Artificial intelligence is being used in the battle against ageing

We are so keen to find the elixir of life that I suspect we’ll go on looking well into the future for drugs that stave off the effects of ageing.

Edinburgh University researchers are the latest scientists to come up with age-defying drugs, this time using artificial intelligence. They have discovered how to safely remove old, defective, useless cells – known as “senescent” cells – linked to cancer, Alzheimer’s, failing eyesight and mobility.

A trio of chemicals that target faulty cells linked to a range of age-related conditions were found using their pioneering method, and the researchers claim they are hundreds of times cheaper than standard screening methods. Up to now, no way has been found to safely eliminate our senescent cells, and drugs that do this are often highly toxic against normal, healthy cells in the body.

The team has now devised a way of pinpointing safe senolytic drugs, which can target these senescent cells, using AI. They’ve developed a machine learning model by training it to ­recognise the key features of senolytic chemicals, using data from more than 4,000 chemical structures mined from previous studies.

The AI model identified 21 ­top-scoring molecules that it deemed to have a high likelihood of being ­senolytics with a potential for experimental testing. “This study shows that AI can be incredibly ­effective in helping us identify new drug candidates, ­particularly at early stages of drug discovery and for diseases with complex biology or few known ­molecular targets,” says Dr Diego Oyarzun, School of Informatics and School of Biological Sciences at Edinburgh University.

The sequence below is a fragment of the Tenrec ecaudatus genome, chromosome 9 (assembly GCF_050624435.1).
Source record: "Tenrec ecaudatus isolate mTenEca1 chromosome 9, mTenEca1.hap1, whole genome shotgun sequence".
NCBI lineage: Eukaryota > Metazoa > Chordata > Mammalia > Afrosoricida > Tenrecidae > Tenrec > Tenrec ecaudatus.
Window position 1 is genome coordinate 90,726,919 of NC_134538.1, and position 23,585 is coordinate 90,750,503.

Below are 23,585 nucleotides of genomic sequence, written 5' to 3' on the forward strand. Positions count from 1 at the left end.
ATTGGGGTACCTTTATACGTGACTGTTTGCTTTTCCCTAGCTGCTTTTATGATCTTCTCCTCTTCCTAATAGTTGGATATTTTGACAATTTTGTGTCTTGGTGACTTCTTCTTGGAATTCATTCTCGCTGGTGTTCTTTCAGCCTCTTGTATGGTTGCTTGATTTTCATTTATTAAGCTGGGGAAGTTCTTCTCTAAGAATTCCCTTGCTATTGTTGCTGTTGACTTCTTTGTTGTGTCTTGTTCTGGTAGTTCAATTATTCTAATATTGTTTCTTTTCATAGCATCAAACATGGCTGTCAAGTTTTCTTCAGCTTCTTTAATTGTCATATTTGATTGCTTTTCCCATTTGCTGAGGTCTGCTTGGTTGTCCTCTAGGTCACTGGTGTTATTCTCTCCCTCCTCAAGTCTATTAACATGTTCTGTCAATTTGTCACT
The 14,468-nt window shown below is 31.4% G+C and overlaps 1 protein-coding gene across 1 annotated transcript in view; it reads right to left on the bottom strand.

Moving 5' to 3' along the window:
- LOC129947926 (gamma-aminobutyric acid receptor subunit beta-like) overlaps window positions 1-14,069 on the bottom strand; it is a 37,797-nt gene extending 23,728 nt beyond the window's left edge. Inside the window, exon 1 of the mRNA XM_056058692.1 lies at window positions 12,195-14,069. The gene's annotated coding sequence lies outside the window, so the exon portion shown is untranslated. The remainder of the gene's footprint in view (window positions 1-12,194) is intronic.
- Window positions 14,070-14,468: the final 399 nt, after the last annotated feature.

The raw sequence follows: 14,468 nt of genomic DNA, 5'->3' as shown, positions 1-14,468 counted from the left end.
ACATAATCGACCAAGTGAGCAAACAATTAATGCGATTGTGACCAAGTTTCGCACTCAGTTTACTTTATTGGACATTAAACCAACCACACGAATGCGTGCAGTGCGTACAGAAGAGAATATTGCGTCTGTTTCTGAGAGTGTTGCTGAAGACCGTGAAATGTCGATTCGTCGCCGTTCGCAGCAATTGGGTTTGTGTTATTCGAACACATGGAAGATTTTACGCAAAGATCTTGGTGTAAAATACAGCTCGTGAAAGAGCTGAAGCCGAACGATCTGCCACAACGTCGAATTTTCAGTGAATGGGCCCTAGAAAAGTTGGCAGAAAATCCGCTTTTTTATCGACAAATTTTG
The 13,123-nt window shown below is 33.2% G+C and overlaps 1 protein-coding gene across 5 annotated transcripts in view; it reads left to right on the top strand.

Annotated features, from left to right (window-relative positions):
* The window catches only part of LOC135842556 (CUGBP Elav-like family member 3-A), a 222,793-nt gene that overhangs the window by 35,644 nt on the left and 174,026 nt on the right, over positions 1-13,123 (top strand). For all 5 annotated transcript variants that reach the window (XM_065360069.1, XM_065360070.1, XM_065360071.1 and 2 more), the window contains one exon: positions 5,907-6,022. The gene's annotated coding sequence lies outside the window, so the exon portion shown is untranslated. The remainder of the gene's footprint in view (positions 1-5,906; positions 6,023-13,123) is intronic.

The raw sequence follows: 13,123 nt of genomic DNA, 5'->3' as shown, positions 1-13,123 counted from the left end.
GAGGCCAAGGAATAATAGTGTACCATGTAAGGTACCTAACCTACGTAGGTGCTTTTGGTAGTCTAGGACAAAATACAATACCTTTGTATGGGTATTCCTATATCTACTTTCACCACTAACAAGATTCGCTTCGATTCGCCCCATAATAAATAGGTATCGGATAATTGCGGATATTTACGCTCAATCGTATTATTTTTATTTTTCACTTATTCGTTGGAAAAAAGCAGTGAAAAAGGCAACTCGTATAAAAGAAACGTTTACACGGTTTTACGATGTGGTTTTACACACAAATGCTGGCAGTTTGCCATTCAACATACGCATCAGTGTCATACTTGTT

Lab tests on human cells revealed that three of the chemicals – called ginkgetin, periplocin and oleandrin – were able to remove senescent cells without damaging healthy cells. All three are natural products found in traditional herbal medicines, the team says. Oleandrin was found to be more effective than the best-performing known senolytic drug of its kind.

Dr Vanessa Smer-Barreto, from the Institute of Genetics and Cancer and School of Informatics at Edinburgh, added: “This work was borne out of ­intensive collaboration between data scientists, chemists and biologists. Harnessing the strengths of this inter-disciplinary mix, we were able to build robust models and save screening costs by using only published data for model training. I hope this will open new opportunities to accelerate the application of this exciting technology.”

Collaboration between many specialists in multiple disciplines is yet again the key to advancing treatments. It’s the only way cutting-edge research can prosper.